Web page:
What Would the 2016 Republican Hopefuls Do With an Iran Deal?

Some have promised to rip up an agreement if it doesn't include congressional approval; others are urging bipartisanship.

FORD FLAGS

The United States flag flies at the top of the flag staff at the White House, Thursday afternoon, on January 25, 2007.

Photographer: Dennis Brock/Bloomberg

On Wednesday, Scott Walker became the latest potential Republican presidential candidate to say he would reject a nuclear deal between the U.S. and Iran if it's not approved by Congress. Speaking on Hugh Hewitt's radio show, the Wisconsin governor said he would "absolutely" reverse course on a deal on "day one" of his presidency, even if it were signed by President Barack Obama.

The ongoing negotiations have been a rallying point for 2016 contenders; the four Republican senators who are thinking about a presidential campaign—Ted Cruz, Lindsey Graham, Rand Paul, and Marco Rubio—all signed Senator Tom Cotton's letter to Iran's leaders warning that the next president could reject a deal. Here's what the contenders have said:

Ted Cruz

The Texas senator, the only major Republican to have declared a run, told a New Hampshire audience on March 16 that they should press all the candidates on whether they'd "be willing to repudiate" an Iran deal that didn't have congressional approval. "Any candidate, in my view, who will not say 'yes' to that is not fit to serve as commander-in-chief of this country," Cruz said, according to CNN. He said that if the United Nations Security Council lifted sanctions on Iran, it "dramatically increases the likelihood that a new president in 2017 will face no other choice but launching military strikes against Iran to stop them from acquiring nuclear weapons." 

Lindsey Graham

The South Carolina senator, who chairs the Senate Appropriations Committee’s subcommittee on State, Foreign Operations and Related Programs, wouldn't wait to be elected president to try and nix any deal that it reached. He has said he would "absolutely" use his position to cut funding to the UN if it lifted sanctions on Iran. “Twenty-two percent of the funding for the United Nations comes from the American taxpayer and I’m in charge of that account,” Graham said March 20. “I’m not going to allow the United Nations to be used as a way to get around the United States Congress for a deal that affects the very existence of Israel and our own national security."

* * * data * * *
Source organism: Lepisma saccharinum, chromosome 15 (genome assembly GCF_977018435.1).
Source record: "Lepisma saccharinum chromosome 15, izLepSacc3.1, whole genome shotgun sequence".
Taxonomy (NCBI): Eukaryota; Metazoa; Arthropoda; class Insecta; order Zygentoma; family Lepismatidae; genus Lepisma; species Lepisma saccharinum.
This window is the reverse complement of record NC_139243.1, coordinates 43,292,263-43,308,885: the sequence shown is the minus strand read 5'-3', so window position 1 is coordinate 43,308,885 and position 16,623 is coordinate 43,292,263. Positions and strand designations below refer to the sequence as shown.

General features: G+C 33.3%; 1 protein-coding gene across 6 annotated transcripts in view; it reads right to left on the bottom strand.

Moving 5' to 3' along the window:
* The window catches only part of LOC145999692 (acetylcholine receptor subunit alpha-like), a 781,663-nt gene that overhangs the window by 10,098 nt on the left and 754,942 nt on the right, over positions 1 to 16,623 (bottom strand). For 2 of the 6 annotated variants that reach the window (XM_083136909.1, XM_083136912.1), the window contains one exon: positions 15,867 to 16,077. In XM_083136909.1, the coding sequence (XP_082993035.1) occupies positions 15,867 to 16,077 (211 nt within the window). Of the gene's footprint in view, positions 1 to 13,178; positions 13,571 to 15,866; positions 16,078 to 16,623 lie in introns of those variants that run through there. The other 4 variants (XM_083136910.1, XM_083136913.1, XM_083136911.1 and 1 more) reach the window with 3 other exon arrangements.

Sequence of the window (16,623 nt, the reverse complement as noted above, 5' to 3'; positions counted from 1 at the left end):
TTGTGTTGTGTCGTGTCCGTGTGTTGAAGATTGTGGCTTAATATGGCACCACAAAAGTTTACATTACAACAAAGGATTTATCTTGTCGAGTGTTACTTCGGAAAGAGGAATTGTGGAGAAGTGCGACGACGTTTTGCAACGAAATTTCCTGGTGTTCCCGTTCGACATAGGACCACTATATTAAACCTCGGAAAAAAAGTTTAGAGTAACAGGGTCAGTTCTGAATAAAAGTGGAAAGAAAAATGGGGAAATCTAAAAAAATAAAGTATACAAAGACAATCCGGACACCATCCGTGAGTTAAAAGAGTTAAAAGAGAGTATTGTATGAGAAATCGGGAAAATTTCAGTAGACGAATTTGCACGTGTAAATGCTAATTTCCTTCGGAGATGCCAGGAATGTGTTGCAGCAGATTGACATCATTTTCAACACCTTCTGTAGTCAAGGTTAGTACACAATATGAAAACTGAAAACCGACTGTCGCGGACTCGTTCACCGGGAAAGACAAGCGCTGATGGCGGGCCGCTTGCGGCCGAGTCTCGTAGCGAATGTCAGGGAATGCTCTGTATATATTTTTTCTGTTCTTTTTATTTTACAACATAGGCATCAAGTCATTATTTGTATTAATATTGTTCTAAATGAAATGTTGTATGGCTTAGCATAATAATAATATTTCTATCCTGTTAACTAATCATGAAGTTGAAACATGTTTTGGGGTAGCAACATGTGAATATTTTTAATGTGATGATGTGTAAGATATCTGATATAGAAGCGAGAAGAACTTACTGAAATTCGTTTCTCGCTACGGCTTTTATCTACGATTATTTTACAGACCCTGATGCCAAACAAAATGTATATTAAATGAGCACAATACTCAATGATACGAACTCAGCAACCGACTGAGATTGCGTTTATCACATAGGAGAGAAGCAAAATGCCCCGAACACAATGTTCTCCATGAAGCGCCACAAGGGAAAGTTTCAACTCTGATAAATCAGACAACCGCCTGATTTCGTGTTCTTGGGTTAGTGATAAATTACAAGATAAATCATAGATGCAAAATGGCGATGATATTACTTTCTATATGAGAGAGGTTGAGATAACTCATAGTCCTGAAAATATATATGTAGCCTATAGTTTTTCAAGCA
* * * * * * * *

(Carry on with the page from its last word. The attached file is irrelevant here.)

Marco Rubio

The Florida senator has repeatedly said he would revoke a deal, and he reiterated it on Hewitt's show Tuesday, a day before Walker spoke. "Yes," Rubio said when Hewitt asked if he "would revoke that deal." "It’s not an enforceable deal," Rubio said. "It won’t survive this president." 

Rand Paul

On Jan. 25, the Kentucky senator asked Cruz and Rubio if they were "ready to send ground troops into Iran" or bomb the country. He said he was "a big fan of trying to exert and trying the diplomatic option as long as we can" and that votes for sanctions in the middle of negotiations could ruin them. He then signed on to the March 8 Cotton letter, which the White House said undermined the negotiations. Paul later explained his signature, telling a New Hampshire crowd on March 20 in New Hampshire that he did so because he wants "the president also to negotiate from a position of strength. I want him to be able to go to the Iranians and say, 'Congress is going to have to vote on this, because Congress put these sanctions in place. To remove them, Congress will have to vote on it, so you will have to give up more.'"

Bobby Jindal

The Louisiana governor endorsed the Cotton letter on March 10. "Make no mistake—any Iran deal that President Obama makes is not binding on a future president," he said in a statement at the time.

Rick Perry

"If President Obama signs an agreement that the Congress cannot support, our next president should not be bound by it," the former Texas governor said in a March 5 video.

Mike Huckabee

Speaking to Newsmax TV on March 19, the former Arkansas governor said a widely reported deal provision that would allow Iran to maintain 6,000 centrifuges "is the equivalent of saying, 'All right, we got a pyromaniac in our neighborhood. We're not going to let him have a 50-gallon drum of fuel and a cigarette lighter, but we are going to let him have a 10-gallon gas can and a book of matches. That way we'll just hold him back and he can't burn as much down.' Would anyone in his or her right mind allow that? Of course, we wouldn't. This is the true essence of insanity." He did not weigh in on what he would do with the deal if it were signed.

Jeb Bush

In an essay published Wednesday in the National Review, the former Florida governor called the deal "a potentially risky agreement that may well allow Iran to intimidate the entire Middle East, menace Israel, and, most of all, threaten America," but he did not say what he would do if Obama signed it.

Rick Santorum

"I am grateful that the U.S. Senate is exercising their constitutional prerogative to stop this reckless diplomacy by the Obama-Kerry-Clinton foreign policy team," the former Pennsylvania senator said on March 10. 

John Kasich

The Ohio governor said the deal should get congressional approval in a visit to New Hampshire this week, according to the Columbus Dispatch. He also attended the March 3 address to Congress by Israeli Prime Minister Benjamin Netanyahu, who urged the U.S. to reject a deal.

Carly Fiorina

"Republicans need to continue to work toward a bipartisan, veto proof majority of senators who will demand their rightful and constitutional place in the negotiation approval process," the former CEO of Hewlett-Packard told the Huffington Post on March 10.

Before it's here, it's on the Bloomberg Terminal. LEARN MORE